It was under such circumstances that the fateful Conference of the Privy Councillors took place on 10 September at 6 p.m. The Conference was attended by three ex-Premiers,… Móric Eszterházy, Gyula Károlyi, István Bethlen… in hiding, by ex-Foreign Minister Kálmán Kánya…three retired Generals… as well as by Dániel Bánffy and Béla Teleki, representing… all political parties and denominations in Transylvania. As to the Government, it was represented by three Generals, Premier Lakatos, Foreign Minister Henyey and Minister for National Defence, Csatay. The chiefof Staff, Gen. Vörös also attended.
In the name of Transylvania, Bánffy and Teleki stated in broad lines… that … Hungary must ask immediately for an armistice with the Allies; Transylvania was not to be defended and not to be made a place of armed hostilities; in consequence, it should be allowed to be occupied by forces of the Red Army without any resistance; an amiable settlement with the Romanians; no reprisals against or arrest of democratic elements taking part in the action…. The Regent … declared his decision to sue for an immediate armistice with the Allied Powers, including the Soviet Union, and insisted that, ethically, he was no longer bound by his “agreement” with Hitler in consequence of the Germans repeatedly breaking their promises; thus there was practically no opposition to the standpoint of the Regent, of Bethlen, Kánya and the others to sue for an immediate unconditional surrender…
Lakatos was instructed to convene a Council of Ministers for the next day, the eleventh, to discuss the matter on a constitutional basis… The old story repeated itself once more: before the question of leaving the Axis the Cabinet was unable to gather the necessary strength for such a decisive step… the Minister of Supply, Béla Jurcsek… opened the debate with a strongly pro-German speech which, according to Bárczy, “carried the day.” … Csatay came forward with… the view that if the proposed action was to be taken, another Cabinet, not one that was morally bound by having a few days previously presented an ultimatum and having seen it accepted, should take it… Premier Lakatos informed the Regent about the position taken up by the Cabinet which greatly surprised Horthy. Yet, he complied with the Cabinet’s decision and declared his willingness to postpone the action of leaving the war. Lakatos tendered the resignation of the Cabinet which was, however, not accepted by the Regent.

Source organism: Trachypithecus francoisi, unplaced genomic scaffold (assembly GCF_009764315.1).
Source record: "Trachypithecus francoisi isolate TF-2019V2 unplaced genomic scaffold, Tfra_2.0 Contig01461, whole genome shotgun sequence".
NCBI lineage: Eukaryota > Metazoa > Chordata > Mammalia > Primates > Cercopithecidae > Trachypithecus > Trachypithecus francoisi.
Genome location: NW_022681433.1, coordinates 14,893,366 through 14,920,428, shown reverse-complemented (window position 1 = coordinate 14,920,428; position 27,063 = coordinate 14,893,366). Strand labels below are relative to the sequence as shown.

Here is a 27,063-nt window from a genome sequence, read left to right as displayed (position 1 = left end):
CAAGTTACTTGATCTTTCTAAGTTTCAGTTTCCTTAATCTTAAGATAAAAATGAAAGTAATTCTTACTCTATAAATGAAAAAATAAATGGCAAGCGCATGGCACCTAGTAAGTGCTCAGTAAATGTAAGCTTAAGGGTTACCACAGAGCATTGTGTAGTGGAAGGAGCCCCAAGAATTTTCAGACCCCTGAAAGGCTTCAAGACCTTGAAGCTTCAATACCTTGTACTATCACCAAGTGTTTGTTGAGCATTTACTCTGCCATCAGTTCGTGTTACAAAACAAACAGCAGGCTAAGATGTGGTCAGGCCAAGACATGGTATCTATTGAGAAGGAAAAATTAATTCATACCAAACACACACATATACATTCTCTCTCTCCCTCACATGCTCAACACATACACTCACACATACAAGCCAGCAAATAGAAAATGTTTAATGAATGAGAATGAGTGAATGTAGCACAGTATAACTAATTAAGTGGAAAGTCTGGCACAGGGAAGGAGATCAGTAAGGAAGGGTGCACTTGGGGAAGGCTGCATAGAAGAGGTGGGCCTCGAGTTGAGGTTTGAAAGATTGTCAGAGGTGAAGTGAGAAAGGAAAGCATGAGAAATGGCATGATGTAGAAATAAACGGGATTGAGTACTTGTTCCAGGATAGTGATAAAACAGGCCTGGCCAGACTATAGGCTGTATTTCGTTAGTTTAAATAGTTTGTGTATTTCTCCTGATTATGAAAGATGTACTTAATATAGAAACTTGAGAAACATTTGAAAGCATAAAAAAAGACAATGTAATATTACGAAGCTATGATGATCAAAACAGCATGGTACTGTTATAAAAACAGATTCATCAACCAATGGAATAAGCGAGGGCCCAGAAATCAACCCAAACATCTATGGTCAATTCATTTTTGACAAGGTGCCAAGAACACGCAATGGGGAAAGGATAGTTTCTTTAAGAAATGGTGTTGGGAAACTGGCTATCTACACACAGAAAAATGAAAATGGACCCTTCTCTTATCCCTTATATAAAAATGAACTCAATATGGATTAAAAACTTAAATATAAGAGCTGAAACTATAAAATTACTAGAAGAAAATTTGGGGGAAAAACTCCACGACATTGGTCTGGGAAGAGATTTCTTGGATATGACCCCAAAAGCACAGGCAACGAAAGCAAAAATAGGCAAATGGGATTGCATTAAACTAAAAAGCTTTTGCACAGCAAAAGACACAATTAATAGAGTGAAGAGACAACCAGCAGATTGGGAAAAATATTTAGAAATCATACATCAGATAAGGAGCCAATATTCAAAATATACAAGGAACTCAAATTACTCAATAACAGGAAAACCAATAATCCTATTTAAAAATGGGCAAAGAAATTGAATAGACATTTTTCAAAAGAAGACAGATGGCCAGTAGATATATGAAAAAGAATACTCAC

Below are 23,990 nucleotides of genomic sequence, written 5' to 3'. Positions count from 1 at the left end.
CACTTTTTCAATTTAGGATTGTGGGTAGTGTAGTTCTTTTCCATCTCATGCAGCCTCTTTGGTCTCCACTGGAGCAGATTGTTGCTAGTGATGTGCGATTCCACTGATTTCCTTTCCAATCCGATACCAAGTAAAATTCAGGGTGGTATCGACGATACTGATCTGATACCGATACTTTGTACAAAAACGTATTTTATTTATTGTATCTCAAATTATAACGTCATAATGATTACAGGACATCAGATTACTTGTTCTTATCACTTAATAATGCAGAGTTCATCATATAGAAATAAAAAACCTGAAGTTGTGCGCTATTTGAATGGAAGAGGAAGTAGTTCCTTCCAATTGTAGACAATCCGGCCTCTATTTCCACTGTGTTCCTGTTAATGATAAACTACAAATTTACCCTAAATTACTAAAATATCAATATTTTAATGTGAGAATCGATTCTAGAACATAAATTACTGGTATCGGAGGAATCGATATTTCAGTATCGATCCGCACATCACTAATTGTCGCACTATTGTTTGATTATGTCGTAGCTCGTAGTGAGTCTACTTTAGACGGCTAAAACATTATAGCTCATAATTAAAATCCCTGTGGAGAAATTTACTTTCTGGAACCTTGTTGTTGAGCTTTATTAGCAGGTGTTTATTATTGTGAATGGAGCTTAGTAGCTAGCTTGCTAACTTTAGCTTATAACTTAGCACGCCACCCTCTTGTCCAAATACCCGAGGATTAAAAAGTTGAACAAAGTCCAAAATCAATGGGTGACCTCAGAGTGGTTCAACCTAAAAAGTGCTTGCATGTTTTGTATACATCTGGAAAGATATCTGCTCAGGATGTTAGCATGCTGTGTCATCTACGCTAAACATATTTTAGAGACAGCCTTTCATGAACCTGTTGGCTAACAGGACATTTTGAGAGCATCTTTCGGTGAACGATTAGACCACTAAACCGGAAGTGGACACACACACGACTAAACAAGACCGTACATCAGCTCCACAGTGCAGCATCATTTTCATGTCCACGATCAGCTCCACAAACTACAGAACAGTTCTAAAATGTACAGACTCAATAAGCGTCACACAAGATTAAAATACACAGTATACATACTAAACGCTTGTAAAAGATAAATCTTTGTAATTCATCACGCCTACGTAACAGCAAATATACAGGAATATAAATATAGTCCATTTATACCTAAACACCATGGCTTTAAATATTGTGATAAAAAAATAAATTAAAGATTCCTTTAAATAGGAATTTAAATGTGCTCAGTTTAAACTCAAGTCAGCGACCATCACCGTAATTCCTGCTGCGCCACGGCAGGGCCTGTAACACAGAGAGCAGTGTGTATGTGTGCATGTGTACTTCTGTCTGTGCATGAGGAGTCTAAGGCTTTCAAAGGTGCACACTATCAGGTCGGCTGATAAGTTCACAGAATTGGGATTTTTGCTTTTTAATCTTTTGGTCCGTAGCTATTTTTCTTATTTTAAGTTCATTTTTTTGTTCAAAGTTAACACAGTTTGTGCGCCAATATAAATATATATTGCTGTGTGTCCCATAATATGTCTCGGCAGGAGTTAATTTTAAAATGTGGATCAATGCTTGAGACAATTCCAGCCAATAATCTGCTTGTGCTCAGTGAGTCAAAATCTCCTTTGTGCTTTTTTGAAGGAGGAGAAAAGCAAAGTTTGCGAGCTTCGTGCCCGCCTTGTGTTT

So the tug-of-war went on… While the Government and Horthy were continuing their vacillating and irresolute policy, wavering between hope and fear, the Left and Right were busy redoubling their activities… Under such circumstances confidentiality could not be maintained, and even secret… discussions, like those in the Crown Councils and councils of the Privy Councillors… became subject to close examination by the Germans and the Russians not soon after they had taken place. Thus, right after the Crown Council on 10 September and the Council of Ministers of 11 September, Hitler commented on the behaviour of the Cabinet members and the participants of the Crown Council. The latter individuals were called by Hitler on this occasion “the Old Gentlemen” in a very contemptuous way.
“On 12th September, an American paper from London gave an accurate account, with names and details, of Hungary’s negotiations in Switzerland. For that matter, the London ’Obsever’ of 15 October, some hours before Horthy’s proclamation, carried the armistice terms given to Hungary as ’approved by the Allied leaders in Moscow’. The ’Economist’ of the previous day had forecast them accurately enough.”
At this point, something unexpected occurred: Hitler sent a message to Budapest to the effect that he wanted to have a talk with the Hungarian Chief of the General Staff… Vörös left on the 12th for the Führer’s HQ in a special plane sent by Hitler. The general took with him another letter from the Regent… As to the Vörös-Hitler entrevue, I am herewith quoting Macartney:
“… Vörös, according to his own account, had a very rough passage. Hitler, who knew exactly what had happened at the Privy Council, and also at the Ministerial Council of the 11th, ranted at him for two hours, while Himmler, Keitel and Guderian listened in silence. Germany, said Hitler, would be defended to the last drop of blood. ’He who jumps overboard – man or nation – will assuredly drown’. Bárczy’s account of Vörös’ subsequent report concludes with the the charming epitome: ’Vörös deduced from Hitler’s words that he was mistrustful of the whole leadership of the Hungarian State.’ …”
Under such circumstances,… it helped me a great deal… to be able to have a long and detailed talk with ex-Premier Bethlen… As to the negotiations with the Russians, I brought up the name of General Faragho, whom he did not know very well. I then hinted at a very important mission, i.e…. England and the USA, and I added that, as far as England was concerned, he himself should go. He did not say a word.
… all efforts attempting to extract Hungary from the Second World War which were not led either by the Transylvanians or the MFM were, without one single exception, doomed from the beginning to failure… The failures of the “First Attempt” (1942-43, Ullein and the Conservatives), the “Second Attempt” (Kállay…1943), as well as… the refusal of the Regent to go to the Second Army in Transylvania can all be seen as symptomatic of these shortcomings. Also added to these disappointments could be the independent, hasty action of Nicky in connection with Tito which was to follow not only a failure, but a real catastrophe; by kidnapping Nicky the Germans were able to force the Regent to do things he otherwise would not have done.